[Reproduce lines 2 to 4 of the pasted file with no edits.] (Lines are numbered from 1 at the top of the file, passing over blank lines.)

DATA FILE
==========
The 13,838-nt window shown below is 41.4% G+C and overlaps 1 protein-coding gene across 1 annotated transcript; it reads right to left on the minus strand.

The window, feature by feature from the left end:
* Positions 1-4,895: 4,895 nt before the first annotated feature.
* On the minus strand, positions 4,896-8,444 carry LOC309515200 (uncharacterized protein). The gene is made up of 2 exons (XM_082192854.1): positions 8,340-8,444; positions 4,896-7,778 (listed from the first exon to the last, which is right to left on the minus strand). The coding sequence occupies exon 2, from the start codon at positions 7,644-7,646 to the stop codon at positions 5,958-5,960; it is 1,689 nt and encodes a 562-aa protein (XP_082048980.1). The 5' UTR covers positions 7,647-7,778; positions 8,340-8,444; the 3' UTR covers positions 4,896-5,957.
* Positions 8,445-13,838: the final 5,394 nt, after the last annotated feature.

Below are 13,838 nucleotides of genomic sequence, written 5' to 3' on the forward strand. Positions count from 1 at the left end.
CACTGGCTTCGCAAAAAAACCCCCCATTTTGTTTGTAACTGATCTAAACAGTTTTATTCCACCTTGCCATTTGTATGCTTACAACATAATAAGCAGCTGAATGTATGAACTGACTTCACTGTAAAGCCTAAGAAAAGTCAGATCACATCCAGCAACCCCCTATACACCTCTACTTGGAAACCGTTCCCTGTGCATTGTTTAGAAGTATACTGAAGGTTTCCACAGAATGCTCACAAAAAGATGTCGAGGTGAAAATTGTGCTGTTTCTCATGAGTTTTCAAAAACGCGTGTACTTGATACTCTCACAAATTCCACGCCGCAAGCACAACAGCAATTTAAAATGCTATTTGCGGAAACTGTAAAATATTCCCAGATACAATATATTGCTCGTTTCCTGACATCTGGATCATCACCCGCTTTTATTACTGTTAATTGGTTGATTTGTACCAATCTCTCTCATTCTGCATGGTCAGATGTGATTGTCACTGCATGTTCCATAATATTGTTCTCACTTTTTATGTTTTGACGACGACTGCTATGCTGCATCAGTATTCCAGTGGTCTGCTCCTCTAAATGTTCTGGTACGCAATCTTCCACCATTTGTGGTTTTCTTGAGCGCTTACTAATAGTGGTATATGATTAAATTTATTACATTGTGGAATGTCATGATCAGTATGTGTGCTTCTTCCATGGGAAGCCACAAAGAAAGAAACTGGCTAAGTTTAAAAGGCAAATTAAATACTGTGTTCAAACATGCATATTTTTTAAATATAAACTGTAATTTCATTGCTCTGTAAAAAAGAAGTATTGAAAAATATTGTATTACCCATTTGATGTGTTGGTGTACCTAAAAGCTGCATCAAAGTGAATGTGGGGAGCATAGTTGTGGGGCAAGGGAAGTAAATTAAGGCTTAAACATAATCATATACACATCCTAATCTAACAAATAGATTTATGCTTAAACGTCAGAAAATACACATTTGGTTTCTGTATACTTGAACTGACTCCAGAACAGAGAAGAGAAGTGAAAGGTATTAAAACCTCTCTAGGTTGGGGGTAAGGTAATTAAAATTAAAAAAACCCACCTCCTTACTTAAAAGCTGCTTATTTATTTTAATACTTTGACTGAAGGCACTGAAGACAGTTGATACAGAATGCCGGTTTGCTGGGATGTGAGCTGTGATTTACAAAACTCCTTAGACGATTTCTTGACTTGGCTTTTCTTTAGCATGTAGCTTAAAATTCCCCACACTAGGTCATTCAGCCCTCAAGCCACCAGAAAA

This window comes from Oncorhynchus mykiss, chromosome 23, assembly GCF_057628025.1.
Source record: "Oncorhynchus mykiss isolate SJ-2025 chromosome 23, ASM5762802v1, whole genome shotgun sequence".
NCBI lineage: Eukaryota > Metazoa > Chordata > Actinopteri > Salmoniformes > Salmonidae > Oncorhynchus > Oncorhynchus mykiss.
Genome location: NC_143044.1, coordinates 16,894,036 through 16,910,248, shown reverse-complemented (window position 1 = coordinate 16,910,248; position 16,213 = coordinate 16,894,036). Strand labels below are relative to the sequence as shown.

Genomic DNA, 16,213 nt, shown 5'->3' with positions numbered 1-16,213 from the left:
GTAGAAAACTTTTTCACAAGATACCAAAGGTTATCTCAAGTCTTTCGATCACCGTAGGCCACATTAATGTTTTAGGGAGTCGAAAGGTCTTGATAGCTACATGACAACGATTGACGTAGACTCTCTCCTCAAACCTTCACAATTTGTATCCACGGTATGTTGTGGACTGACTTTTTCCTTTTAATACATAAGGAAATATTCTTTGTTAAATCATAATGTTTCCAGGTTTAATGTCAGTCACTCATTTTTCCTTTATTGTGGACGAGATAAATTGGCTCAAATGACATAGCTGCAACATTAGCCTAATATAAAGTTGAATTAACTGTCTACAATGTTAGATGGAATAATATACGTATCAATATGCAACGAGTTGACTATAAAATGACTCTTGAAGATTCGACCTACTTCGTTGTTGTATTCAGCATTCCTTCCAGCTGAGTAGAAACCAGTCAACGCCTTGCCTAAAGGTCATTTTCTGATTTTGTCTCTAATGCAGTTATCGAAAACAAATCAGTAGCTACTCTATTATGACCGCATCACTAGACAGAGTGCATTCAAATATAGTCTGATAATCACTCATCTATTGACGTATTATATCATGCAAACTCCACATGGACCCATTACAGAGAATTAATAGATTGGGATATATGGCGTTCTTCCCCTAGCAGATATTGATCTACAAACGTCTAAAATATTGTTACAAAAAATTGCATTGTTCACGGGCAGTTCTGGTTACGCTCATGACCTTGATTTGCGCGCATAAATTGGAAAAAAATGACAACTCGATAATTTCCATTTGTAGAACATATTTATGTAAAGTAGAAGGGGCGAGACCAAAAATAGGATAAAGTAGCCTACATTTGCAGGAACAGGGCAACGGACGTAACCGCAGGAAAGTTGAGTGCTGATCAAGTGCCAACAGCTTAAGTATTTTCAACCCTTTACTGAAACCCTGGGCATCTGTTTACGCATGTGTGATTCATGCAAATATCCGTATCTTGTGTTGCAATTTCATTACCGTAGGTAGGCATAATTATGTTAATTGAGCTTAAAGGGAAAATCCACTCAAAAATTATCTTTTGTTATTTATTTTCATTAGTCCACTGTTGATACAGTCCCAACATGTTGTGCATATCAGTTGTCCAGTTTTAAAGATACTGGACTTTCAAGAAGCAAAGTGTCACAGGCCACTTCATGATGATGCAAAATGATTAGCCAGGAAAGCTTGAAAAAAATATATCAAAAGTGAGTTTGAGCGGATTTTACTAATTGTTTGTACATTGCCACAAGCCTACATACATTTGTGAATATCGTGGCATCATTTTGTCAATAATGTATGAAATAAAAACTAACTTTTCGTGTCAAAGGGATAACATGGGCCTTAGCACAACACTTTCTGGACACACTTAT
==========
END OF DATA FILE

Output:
The window, feature by feature from the left end:
* Positions 1-4,895: 4,895 nt before the first annotated feature.
* On the minus strand, positions 4,896-8,444 carry LOC309515200 (uncharacterized protein). The gene is made up of 2 exons (XM_082192854.1): positions 8,340-8,444; positions 4,896-7,778 (listed from the first exon to the last, which is right to left on the minus strand). The coding sequence occupies exon 2, from the start codon at positions 7,644-7,646 to the stop codon at positions 5,958-5,960; it is 1,689 nt and encodes a 562-aa protein (XP_082048980.1). The 5' UTR covers positions 7,647-7,778; positions 8,340-8,444; the 3' UTR covers positions 4,896-5,957.